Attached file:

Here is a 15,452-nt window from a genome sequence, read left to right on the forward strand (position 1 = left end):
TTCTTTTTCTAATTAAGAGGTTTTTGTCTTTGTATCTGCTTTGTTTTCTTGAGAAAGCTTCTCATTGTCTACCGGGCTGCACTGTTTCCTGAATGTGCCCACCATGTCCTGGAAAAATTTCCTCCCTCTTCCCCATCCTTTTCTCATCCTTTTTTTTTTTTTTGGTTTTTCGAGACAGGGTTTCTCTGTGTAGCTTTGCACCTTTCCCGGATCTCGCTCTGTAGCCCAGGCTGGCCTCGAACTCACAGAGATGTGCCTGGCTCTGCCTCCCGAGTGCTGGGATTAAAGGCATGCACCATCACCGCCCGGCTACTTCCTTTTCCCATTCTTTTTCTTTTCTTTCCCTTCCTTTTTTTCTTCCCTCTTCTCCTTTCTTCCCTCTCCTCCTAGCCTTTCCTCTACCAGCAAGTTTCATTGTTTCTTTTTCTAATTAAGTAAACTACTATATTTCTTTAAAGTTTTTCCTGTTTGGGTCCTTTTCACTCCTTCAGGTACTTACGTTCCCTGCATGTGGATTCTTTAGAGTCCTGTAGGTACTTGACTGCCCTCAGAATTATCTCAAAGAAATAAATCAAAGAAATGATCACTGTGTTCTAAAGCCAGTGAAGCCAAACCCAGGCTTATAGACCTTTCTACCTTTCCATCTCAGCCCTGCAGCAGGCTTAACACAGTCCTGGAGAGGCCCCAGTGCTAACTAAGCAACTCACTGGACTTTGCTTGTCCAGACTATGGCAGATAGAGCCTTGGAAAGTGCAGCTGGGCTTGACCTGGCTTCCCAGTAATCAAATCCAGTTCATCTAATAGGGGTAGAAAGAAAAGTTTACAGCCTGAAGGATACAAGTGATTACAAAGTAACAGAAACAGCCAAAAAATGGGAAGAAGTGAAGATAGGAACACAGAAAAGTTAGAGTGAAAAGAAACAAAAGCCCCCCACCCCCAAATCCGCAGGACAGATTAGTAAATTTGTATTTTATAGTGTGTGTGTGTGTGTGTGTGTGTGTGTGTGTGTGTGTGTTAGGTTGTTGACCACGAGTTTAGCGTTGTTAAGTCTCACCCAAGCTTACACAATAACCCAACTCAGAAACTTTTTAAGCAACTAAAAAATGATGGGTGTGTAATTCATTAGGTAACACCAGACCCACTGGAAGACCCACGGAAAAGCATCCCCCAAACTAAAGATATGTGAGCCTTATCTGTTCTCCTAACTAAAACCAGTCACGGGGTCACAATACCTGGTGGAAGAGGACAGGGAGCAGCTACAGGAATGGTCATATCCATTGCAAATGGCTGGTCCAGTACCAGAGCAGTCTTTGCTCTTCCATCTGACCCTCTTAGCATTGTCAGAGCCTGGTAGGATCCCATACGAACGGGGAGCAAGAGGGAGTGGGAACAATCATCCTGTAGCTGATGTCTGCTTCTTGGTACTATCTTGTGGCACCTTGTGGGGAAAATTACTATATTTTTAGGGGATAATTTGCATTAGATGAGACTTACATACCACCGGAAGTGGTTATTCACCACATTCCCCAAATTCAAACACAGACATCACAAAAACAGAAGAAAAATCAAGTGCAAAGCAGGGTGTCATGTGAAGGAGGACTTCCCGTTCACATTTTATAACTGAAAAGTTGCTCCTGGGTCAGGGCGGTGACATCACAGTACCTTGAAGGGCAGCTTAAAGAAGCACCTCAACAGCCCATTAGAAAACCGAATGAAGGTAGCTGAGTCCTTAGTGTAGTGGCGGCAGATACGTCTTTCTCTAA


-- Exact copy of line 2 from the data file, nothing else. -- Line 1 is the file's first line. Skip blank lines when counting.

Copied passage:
TTCTTTTTCTAATTAAGAGGTTTTTGTCTTTGTATCTGCTTTGTTTTCTTGAGAAAGCTTCTCATTGTCTACCGGGCTGCACTGTTTCCTGAATGTGCCCACCATGTCCTGGAAAAATTTCCTCCCTCTTCCCCATCCTTTTCTCATCCTTTTTTTTTTTTTTGGTTTTTCGAGACAGGGTTTCTCTGTGTAGCTTTGCACCTTTCCCGGATCTCGCTCTGTAGCCCAGGCTGGCCTCGAACTCACAGAGATGTGCCTGGCTCTGCCTCCCGAGTGCTGGGATTAAAGGCATGCACCATCACCGCCCGGCTACTTCCTTTTCCCATTCTTTTTCTTTTCTTTCCCTTCCTTTTTTTCTTCCCTCTTCTCCTTTCTTCCCTCTCCTCCTAGCCTTTCCTCTACCAGCAAGTTTCATTGTTTCTTTTTCTAATTAAGTAAACTACTATATTTCTTTAAAGTTTTTCCTGTTTGGGTCCTTTTCACTCCTTCAGGTACTTACGTTCCCTGCATGTGGATTCTTTAGAGTCCTGTAGGTACTTGACTGCCCTCAGAATTATCTCAAAGAAATAAATCAAAGAAATGATCACTGTGTTCTAAAGCCAGTGAAGCCAAACCCAGGCTTATAGACCTTTCTACCTTTCCATCTCAGCCCTGCAGCAGGCTTAACACAGTCCTGGAGAGGCCCCAGTGCTAACTAAGCAACTCACTGGACTTTGCTTGTCCAGACTATGGCAGATAGAGCCTTGGAAAGTGCAGCTGGGCTTGACCTGGCTTCCCAGTAATCAAATCCAGTTCATCTAATAGGGGTAGAAAGAAAAGTTTACAGCCTGAAGGATACAAGTGATTACAAAGTAACAGAAACAGCCAAAAAATGGGAAGAAGTGAAGATAGGAACACAGAAAAGTTAGAGTGAAAAGAAACAAAAGCCCCCCACCCCCAAATCCGCAGGACAGATTAGTAAATTTGTATTTTATAGTGTGTGTGTGTGTGTGTGTGTGTGTGTGTGTGTGTGTGTTAGGTTGTTGACCACGAGTTTAGCGTTGTTAAGTCTCACCCAAGCTTACACAATAACCCAACTCAGAAACTTTTTAAGCAACTAAAAAATGATGGGTGTGTAATTCATTAGGTAACACCAGACCCACTGGAAGACCCACGGAAAAGCATCCCCCAAACTAAAGATATGTGAGCCTTATCTGTTCTCCTAACTAAAACCAGTCACGGGGTCACAATACCTGGTGGAAGAGGACAGGGAGCAGCTACAGGAATGGTCATATCCATTGCAAATGGCTGGTCCAGTACCAGAGCAGTCTTTGCTCTTCCATCTGACCCTCTTAGCATTGTCAGAGCCTGGTAGGATCCCATACGAACGGGGAGCAAGAGGGAGTGGGAACAATCATCCTGTAGCTGATGTCTGCTTCTTGGTACTATCTTGTGGCACCTTGTGGGGAAAATTACTATATTTTTAGGGGATAATTTGCATTAGATGAGACTTACATACCACCGGAAGTGGTTATTCACCACATTCCCCAAATTCAAACACAGACATCACAAAAACAGAAGAAAAATCAAGTGCAAAGCAGGGTGTCATGTGAAGGAGGACTTCCCGTTCACATTTTATAACTGAAAAGTTGCTCCTGGGTCAGGGCGGTGACATCACAGTACCTTGAAGGGCAGCTTAAAGAAGCACCTCAACAGCCCATTAGAAAACCGAATGAAGGTAGCTGAGTCCTTAGTGTAGTGGCGGCAGATACGTCTTTCTCTAA